BOOK REVIEW: Boy 23 by Jim Carrington
Reviewed by Steph O’Connell
Boy 23, or Jesper, has never seen another person before. His whole life has been spent in a controlled environment. His meals arrive on trays, The Voice gives him educational tasks to complete, and as a reward he gets to watch things on The Screen.
Then, blindfolded, abducted and abandoned in a forest, Boy 23 is told to run as far as he can and fight for his life. But who is he? Why do people want him dead? And more to the point, who is The Voice, and why does he want to save him?
The room lurches. Everything swirls, nothing staying still. I close my eyes to try to stop it moving, but that doesn’t work, does it? The whole world spins. And my thoughts spin with it and I’m thinking about the tray and that it needs to be picked up, and how my hands feel strange, like my fingers are too big and too sensitive. And the walls – I’m suddenly thinking about how they’re white and I’m wondering if they were always white or did they used to be grey, and I’m wondering who changed them if they did.
Boy 23 presented an interesting premise; a boy raised away from people, suddenly thrust out into the world to fend for himself. He has no experience of what is normal, so he doesn’t realise that he heals unnaturally fast, or that the language he speaks isn’t the only language that exists, until he finds himself around people who communicate in sounds he doesn’t understand, and he’s the odd one out.
There was a virus many years ago that wiped out the majority of the population, and there are rumours of a new strain. There’s a religion-centric children’s home, and priests with questionable motives. There’s a corporation that wants to stop anyone from finding out that Jesper exists. And there are conspiracy theories.
It had the potential to be great, but it got stuck somewhere along the way, in between middle grade and young adult.
The writing is very simplistic and not exactly compelling, which is something you can get away with more in middle grade with younger kids not being as critical of the elements. But when you start to get into young adult territory, you need to have properly developed characters, less clunky dialogue, more originality, and more compulsion to read on. And this book didn’t.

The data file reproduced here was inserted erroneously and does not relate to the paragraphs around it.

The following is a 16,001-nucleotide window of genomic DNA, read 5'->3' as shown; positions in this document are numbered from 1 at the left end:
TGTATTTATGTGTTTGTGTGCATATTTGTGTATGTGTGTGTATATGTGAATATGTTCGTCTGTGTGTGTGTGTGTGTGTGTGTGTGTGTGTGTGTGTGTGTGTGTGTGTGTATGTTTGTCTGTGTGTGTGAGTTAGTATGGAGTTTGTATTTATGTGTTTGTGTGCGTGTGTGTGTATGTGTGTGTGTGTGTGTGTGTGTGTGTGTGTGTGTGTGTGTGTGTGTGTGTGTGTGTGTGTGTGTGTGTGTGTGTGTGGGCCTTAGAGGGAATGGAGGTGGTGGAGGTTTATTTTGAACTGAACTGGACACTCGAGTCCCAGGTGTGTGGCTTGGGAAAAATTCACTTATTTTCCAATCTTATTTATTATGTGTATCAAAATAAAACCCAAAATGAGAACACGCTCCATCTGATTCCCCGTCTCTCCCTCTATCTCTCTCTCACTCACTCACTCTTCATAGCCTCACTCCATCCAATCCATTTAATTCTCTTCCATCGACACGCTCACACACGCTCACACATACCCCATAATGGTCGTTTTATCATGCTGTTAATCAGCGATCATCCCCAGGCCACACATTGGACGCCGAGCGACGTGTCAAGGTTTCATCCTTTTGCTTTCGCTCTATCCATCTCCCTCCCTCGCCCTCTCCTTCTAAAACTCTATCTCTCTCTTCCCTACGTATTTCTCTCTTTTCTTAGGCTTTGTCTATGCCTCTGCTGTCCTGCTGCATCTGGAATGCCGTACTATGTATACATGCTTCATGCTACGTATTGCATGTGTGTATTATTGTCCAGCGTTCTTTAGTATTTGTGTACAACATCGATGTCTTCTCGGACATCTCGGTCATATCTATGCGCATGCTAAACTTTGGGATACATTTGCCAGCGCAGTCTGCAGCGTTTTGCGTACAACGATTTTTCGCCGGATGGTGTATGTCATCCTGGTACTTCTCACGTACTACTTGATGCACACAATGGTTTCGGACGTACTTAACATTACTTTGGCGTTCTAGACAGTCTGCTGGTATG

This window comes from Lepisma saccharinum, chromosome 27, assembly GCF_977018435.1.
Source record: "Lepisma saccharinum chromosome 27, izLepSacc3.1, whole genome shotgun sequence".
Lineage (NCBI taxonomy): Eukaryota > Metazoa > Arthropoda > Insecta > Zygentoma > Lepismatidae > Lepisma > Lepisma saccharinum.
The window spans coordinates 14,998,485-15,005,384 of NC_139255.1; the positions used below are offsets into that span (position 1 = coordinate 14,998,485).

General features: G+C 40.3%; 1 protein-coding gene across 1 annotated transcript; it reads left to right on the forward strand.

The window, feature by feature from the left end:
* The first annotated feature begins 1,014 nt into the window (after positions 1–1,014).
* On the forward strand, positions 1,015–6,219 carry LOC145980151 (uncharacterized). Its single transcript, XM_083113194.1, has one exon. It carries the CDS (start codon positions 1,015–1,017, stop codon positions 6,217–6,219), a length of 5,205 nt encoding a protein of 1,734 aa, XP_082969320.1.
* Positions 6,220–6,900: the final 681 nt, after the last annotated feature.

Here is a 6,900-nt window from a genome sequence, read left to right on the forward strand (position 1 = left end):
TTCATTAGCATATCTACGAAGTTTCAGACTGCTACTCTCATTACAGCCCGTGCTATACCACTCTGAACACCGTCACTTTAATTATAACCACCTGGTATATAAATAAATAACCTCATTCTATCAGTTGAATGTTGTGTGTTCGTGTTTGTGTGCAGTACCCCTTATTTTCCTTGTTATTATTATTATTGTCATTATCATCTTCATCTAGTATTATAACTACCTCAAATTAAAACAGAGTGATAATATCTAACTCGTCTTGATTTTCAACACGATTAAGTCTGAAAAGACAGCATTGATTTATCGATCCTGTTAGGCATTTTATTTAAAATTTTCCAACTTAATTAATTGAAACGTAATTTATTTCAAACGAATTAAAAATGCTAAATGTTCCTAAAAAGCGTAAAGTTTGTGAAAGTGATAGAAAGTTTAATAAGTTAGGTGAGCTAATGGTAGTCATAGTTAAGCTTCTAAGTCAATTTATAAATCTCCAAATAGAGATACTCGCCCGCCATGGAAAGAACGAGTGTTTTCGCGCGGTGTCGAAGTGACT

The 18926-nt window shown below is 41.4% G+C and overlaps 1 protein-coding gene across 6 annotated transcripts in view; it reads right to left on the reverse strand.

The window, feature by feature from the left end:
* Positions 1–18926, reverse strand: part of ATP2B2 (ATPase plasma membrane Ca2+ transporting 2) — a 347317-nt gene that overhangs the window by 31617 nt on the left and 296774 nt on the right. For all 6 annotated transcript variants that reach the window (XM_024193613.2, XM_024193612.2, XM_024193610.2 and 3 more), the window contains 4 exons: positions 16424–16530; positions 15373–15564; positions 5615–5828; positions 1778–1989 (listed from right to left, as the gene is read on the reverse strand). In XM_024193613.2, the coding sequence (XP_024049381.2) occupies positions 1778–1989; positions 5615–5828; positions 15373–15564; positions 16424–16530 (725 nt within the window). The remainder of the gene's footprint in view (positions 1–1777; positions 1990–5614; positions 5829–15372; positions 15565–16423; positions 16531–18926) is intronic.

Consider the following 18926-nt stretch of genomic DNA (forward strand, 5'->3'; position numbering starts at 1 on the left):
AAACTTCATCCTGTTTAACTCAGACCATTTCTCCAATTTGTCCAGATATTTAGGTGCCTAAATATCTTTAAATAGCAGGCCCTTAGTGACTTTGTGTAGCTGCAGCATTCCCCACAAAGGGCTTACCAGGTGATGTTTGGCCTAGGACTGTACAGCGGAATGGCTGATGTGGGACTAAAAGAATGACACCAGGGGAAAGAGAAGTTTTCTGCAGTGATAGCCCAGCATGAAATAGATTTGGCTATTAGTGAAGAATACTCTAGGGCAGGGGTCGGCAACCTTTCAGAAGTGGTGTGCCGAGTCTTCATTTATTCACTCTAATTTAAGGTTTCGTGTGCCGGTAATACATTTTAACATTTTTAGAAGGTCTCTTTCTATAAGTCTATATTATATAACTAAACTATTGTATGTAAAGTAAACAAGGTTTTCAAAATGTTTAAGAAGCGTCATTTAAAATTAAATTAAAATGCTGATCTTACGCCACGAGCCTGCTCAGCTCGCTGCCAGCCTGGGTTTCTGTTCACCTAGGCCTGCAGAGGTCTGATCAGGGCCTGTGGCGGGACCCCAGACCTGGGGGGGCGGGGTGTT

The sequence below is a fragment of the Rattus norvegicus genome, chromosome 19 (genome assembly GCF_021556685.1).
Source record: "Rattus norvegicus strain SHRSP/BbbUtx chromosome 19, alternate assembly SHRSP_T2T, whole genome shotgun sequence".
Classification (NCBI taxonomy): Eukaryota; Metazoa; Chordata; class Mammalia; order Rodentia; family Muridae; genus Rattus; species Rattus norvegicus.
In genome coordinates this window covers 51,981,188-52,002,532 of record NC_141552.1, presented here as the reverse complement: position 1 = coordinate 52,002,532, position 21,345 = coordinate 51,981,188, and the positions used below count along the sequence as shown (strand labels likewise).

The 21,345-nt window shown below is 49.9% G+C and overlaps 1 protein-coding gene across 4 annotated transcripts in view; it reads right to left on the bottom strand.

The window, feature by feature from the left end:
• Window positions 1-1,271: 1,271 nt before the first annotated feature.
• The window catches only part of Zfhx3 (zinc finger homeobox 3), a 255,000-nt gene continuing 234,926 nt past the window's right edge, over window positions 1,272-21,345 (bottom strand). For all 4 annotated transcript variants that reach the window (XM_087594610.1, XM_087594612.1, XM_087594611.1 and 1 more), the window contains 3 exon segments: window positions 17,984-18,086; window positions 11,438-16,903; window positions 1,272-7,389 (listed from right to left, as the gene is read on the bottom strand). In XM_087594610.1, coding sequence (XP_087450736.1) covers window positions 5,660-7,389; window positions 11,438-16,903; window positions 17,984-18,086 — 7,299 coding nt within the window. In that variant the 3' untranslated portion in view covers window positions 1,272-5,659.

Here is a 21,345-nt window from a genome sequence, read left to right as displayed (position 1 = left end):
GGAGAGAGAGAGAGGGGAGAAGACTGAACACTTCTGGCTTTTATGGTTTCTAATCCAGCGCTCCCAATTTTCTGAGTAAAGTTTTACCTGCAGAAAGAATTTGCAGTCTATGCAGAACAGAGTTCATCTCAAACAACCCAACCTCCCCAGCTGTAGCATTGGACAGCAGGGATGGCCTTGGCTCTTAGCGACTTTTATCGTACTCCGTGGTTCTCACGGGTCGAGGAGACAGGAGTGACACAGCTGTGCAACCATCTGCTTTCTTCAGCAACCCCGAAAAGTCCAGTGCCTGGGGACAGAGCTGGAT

In fact, with the lack of information as to the age of the characters, this could be mistaken for a middle grade title from the younger end of the spectrum… Until you find out they’re in their late teens… Until you get to the mentions of rape, and people being shot and stabbed.
Perhaps in an attempt to make the reader relate to Jesper more, or maybe to show him as different right from the start, the author gave Jesper a few quirks within his understanding of the English language.
He doesn’t look, or stare, or spy; but is often caught squizzing, gawping, and prying – and rather than walking or running, he yomps. He also constantly brings the reader close the the fourth wall with his rhetorical questions.
I close my eyes to try to stop it moving, but that doesn’t work, does it?
Cos that’s them dying, isn’t it?
But I walk on, don’t I?
Which is strange, isn’t it?
Those things can work quite well when paired with good writing and a good story, as evidenced in Patrick Ness’s The Knife of Never Letting Go, but in this instance it felt more like a cheap attempt to provide some sort of personality for the character and… it didn’t really work. Especially as the rest of the narration was rather bland and rigid, which just made these quirks stand out like a sore thumb, and highlighted the blandness of everything else.
There was also no clear passage of time, with the narrative jumping from one character’s point of view to another and no clear separation of chapters. Things often seemed to happen instantaneously where time would need to have passed for the sequence to work properly, and on the flip side, what felt like days within in the story turns out to be mere hours.
All in all this was a very uneven story in terms of pace, age appropriateness, and character development, and it all wrapped up in a big conclusion that wasn’t. Very few questions were answered, and those answers that were given were only half of the story, but this doesn’t feel like it has enough in it to warrant another book.
Heck, I was contemplating putting it down from about 40% in, and I had been so excited to read it.
Perhaps it was the setting, as most of the author’s other titles seem to be more based in the real-world than this one was, and I may give him another shot in the future, but I’m not rushing out to get my hands on his other books.
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